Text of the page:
A Chinese woman shows credit cards and other bank cards in Qionghai city, South China's Hainan province, April 14 2012. [Photo/IC]
The People's Bank of China, the country's central bank, cut the commission charges and fees for bank cards on Tuesday. Thepaper.cn commented on Wednesday:
Under the new policy, first announced in March, banks are not allowed to charge more than 0.35 percent of a transaction amount for debit cards, while credit card transactions should not involve a handling fee exceeding 0.45 percent of the transaction amount.
For a long time, different commission charges have been levied by banks on card use. On the one hand, this has increased the costs for companies in the entertainment and catering industries. On the other hand, bankcard transactions involving large amounts of money normally have a cap for commission charges. As a result, some companies have sought to register in other industries that enjoy relatively low fares, in a bid to bypass the charges they should have paid.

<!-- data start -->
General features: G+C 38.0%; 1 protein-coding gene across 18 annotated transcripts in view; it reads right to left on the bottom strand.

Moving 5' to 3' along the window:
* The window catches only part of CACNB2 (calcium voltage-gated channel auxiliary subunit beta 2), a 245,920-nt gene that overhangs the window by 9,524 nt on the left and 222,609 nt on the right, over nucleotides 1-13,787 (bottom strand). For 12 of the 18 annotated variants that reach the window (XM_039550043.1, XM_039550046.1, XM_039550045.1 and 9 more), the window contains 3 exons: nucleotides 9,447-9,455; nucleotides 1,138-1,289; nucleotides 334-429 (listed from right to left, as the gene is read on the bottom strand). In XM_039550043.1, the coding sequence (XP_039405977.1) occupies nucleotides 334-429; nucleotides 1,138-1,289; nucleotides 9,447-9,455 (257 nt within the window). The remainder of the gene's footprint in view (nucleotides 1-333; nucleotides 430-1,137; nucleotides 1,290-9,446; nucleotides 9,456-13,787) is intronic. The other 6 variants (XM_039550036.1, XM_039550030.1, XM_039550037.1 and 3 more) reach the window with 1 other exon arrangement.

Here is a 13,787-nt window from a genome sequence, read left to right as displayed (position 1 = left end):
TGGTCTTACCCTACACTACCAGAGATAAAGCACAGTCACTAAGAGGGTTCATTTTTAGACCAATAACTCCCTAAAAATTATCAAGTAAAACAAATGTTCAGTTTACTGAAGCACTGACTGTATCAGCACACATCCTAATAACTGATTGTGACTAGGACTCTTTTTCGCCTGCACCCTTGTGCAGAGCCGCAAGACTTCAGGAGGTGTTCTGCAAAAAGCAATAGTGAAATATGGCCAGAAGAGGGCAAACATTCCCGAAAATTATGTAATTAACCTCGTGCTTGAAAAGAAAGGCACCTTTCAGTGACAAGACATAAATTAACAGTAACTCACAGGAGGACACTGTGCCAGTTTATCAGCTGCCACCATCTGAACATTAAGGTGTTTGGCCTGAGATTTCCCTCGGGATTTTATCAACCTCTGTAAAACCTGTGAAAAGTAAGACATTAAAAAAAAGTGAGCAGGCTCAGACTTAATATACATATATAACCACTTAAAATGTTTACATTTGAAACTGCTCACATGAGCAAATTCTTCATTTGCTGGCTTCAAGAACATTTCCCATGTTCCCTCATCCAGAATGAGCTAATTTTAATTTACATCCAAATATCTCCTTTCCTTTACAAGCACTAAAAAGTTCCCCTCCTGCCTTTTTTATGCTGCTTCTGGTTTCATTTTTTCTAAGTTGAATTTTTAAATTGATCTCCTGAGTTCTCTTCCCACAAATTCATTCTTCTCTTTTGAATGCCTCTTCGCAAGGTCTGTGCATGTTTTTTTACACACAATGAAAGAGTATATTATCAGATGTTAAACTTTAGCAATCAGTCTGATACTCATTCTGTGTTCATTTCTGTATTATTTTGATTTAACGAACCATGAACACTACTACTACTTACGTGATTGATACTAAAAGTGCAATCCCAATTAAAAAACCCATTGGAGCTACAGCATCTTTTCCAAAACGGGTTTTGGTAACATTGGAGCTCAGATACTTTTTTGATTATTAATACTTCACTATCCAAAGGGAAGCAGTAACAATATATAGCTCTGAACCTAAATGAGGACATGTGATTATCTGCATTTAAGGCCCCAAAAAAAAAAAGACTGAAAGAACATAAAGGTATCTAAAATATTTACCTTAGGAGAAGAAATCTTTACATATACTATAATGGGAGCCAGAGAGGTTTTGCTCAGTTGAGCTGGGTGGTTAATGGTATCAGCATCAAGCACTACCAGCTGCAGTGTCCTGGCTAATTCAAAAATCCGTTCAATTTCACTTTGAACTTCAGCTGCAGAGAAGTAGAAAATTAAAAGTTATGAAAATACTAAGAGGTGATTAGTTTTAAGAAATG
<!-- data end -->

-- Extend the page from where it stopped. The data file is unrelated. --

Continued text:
Another highlight of the latest move by the central bank is lower annual fees, which will hopefully result in a 7.4 billion yuan ($1.14 billion) cut in the annual fees companies pay each year.
That China can afford to further slash its commission charges and fees has a lot to do with internet-based innovations. Paying with a card only became popular among Chinese customers in recent years, and most of such payments are made online, which is much safer compared to traditional offline credit-card payments.
Besides, the emergence of third-party online payment platforms, such as Alipay and Wechat, has broken the monopoly of China UnionPay as the sole bankcard operator in the country.